December has been a pretty good month for Keith Tkachuk.
Two weeks ago, he was inducted into the U.S. Hockey Hall of Fame. Tonight, he’ll enter the Phoenix Coyotes Ring of Honor prior to the start of the Coyotes-Blues game.
“It’s been an incredible couple of weeks,” Tkachuk told NHL.com. “It’s been a while since I’ve been back to Arizona, and the memories just come flooding back. Great teams. Great teammates and friends. Great fans. It was a great time in my life.”
Tkachuk played a key role of putting the Coyotes on the map in Arizona — he still scoffs at the notion that Phoenix isn’t a hockey town — though the rest of his “Massachusetts Mafia” cohorts played a part. In their first season in Phoenix, Boston natives Tkachuk, Jeremy Roenick, Bob Corkum and Craig Janney had a great time on the ice (Tkachuk and Roenick combined for 81 goals) and an even better time off it:
[It was a ] pack of young Coyotes who enjoyed playing horrible golf, smoking fine cigars and partaking in nearby Scottsdale’s vibrant nightlife.
They also enjoyed taking their act on the road and wouldn’t let a silly thing like coach Jim Schoenfeld’s curfew get in the way. Roenick remembered one December road trip to Florida in 1997 where a tired crew needed their captain to bail them out.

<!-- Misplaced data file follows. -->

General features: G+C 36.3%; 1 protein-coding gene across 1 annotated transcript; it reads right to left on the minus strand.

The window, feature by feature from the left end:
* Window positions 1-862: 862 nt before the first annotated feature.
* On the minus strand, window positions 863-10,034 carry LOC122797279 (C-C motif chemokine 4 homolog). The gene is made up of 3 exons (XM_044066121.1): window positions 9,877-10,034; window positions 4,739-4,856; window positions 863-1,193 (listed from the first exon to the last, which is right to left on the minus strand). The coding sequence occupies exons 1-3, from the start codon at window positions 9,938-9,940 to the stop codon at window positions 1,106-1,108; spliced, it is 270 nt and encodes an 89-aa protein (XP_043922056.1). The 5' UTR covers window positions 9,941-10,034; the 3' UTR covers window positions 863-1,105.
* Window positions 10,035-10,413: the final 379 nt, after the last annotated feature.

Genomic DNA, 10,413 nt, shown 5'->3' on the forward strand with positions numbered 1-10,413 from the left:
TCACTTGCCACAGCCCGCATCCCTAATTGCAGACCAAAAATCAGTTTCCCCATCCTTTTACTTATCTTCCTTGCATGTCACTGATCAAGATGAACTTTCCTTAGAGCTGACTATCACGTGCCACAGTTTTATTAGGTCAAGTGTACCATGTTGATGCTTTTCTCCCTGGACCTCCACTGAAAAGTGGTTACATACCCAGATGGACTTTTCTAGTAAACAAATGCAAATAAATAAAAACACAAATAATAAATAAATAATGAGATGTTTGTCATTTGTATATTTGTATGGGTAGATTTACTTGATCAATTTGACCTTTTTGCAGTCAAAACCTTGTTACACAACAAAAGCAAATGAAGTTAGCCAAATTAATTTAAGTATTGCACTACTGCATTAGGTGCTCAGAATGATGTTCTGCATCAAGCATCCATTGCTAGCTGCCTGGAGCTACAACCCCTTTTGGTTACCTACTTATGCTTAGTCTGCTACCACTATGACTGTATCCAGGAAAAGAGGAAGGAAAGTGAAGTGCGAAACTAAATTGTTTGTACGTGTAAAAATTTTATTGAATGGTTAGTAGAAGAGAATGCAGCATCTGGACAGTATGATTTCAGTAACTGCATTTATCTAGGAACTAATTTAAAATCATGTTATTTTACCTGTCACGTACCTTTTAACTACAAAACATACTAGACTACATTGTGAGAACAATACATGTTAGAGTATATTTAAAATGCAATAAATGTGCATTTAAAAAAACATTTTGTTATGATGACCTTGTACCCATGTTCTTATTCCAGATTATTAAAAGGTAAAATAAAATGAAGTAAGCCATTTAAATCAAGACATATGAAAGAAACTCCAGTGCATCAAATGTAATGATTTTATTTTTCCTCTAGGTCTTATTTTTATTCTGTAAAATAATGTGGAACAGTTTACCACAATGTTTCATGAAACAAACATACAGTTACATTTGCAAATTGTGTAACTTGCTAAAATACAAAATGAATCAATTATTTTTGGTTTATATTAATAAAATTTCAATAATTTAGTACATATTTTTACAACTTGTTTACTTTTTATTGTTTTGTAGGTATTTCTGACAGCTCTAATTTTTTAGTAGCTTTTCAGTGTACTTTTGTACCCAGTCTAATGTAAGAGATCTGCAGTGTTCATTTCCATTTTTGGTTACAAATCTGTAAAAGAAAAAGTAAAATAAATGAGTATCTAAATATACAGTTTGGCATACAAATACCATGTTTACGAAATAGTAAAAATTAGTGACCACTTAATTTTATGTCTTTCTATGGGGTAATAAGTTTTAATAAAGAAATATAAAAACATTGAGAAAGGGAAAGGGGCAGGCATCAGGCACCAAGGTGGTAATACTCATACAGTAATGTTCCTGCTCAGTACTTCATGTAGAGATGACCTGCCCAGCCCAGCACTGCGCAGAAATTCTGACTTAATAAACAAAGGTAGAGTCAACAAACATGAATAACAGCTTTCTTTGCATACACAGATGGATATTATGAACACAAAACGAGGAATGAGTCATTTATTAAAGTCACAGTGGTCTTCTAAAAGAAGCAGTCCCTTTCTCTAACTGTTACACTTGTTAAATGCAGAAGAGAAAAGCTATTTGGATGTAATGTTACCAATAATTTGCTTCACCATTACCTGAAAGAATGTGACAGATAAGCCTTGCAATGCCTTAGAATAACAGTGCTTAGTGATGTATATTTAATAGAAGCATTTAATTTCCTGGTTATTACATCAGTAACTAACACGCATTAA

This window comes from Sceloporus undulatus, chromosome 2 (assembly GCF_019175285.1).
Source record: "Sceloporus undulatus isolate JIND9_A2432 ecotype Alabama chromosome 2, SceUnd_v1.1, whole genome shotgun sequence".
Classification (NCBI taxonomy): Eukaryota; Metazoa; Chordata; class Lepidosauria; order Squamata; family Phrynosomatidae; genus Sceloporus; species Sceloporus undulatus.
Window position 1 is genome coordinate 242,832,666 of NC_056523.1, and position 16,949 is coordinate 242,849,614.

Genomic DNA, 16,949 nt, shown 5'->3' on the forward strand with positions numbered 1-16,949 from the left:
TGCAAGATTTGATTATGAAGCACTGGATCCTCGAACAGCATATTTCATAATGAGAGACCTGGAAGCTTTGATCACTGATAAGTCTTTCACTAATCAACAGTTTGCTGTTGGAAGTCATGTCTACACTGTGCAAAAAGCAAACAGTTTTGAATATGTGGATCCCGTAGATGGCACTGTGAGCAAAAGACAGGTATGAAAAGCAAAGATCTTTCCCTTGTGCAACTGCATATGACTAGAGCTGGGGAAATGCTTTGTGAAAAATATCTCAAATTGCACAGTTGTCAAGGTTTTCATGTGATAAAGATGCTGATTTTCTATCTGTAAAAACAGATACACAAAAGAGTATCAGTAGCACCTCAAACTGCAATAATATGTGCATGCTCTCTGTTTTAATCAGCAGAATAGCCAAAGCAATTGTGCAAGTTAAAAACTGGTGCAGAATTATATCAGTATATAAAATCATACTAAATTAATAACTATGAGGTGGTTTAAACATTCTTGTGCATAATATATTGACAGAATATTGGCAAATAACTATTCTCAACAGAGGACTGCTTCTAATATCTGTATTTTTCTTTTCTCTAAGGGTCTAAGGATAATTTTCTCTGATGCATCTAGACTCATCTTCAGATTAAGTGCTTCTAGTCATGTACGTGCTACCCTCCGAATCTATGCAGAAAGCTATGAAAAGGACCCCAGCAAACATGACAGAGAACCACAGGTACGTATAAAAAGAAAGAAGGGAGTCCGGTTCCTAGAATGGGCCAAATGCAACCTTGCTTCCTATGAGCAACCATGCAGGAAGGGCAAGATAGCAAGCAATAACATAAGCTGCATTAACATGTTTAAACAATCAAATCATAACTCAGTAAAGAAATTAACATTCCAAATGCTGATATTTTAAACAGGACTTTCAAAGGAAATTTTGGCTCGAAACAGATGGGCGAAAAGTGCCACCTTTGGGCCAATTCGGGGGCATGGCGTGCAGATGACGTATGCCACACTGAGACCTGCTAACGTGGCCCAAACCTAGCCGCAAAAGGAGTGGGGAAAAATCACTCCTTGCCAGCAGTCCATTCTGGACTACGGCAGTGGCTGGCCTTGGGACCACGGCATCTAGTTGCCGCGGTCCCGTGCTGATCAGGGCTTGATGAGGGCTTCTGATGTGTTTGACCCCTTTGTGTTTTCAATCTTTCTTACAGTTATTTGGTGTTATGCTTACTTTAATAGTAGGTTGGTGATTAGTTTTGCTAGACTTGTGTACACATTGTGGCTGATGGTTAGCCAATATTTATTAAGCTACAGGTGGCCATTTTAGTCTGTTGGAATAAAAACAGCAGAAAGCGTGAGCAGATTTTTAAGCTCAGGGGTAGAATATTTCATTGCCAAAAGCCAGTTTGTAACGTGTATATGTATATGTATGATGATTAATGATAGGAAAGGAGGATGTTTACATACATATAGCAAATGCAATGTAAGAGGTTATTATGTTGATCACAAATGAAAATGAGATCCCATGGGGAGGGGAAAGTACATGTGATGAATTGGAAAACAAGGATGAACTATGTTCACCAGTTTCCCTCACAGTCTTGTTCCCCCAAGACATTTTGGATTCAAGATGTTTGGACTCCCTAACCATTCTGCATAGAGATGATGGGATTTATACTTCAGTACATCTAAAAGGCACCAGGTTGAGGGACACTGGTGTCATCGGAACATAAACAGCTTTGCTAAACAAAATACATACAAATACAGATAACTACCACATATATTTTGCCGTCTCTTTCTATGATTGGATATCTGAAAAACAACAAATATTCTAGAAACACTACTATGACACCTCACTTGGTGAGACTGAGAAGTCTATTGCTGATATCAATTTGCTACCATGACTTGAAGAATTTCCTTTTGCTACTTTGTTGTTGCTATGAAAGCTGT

“We had a game the next night but that didn’t stop Keith, Bobby Corkum, C.J. and I from sneaking out to hit South Beach.” he said. “We finally crawled in about 4 a.m. and we were all in pretty rough shape. I felt like I was skating in the sand. I couldn’t move, and the rest of our gang was a mess too.
“But Walt (Tkachuk) was everywhere. He had a hat trick and we won 3-2. He won the game himself.”
After the game, Tkachuk sauntered onto the team bus, went past Schoenfeld with a big smile, and after walking down the aisle singing his trademark song after a road win, “Closing Time” by Semisonic, he announced. “OK boys, I did my part. The rest of the road trip is up to you.”
If that anecdote doesn’t highlight Tkachuk’s intestinal fortitude, this piece from the Globe and Mail does. Entitled “A sport with teeth”, it talks about what Tkachuk calls “by far the worst injury” he’s ever had — a puck to the face that shattered his upper jaw.
The puck hit Keith Tkachuk just below his nose, shattering his upper jaw and crushing the bone so badly, four teeth simply dropped out of his mouth.
Tkachuk’s surgery this week involved a transplant of bone from his hip to restore his upper jaw. If that process is successful, false teeth will be implanted when the area is healed.
“You just don’t realize,” Tkachuk said. “It’s by far the worst injury I’ve ever had. I wouldn’t wish this on anybody.”
He sat out only three games, returning to the ice after 10 days with six front teeth missing.
Tough dude. No wonder the Coyotes are putting him in the Ring of Honor.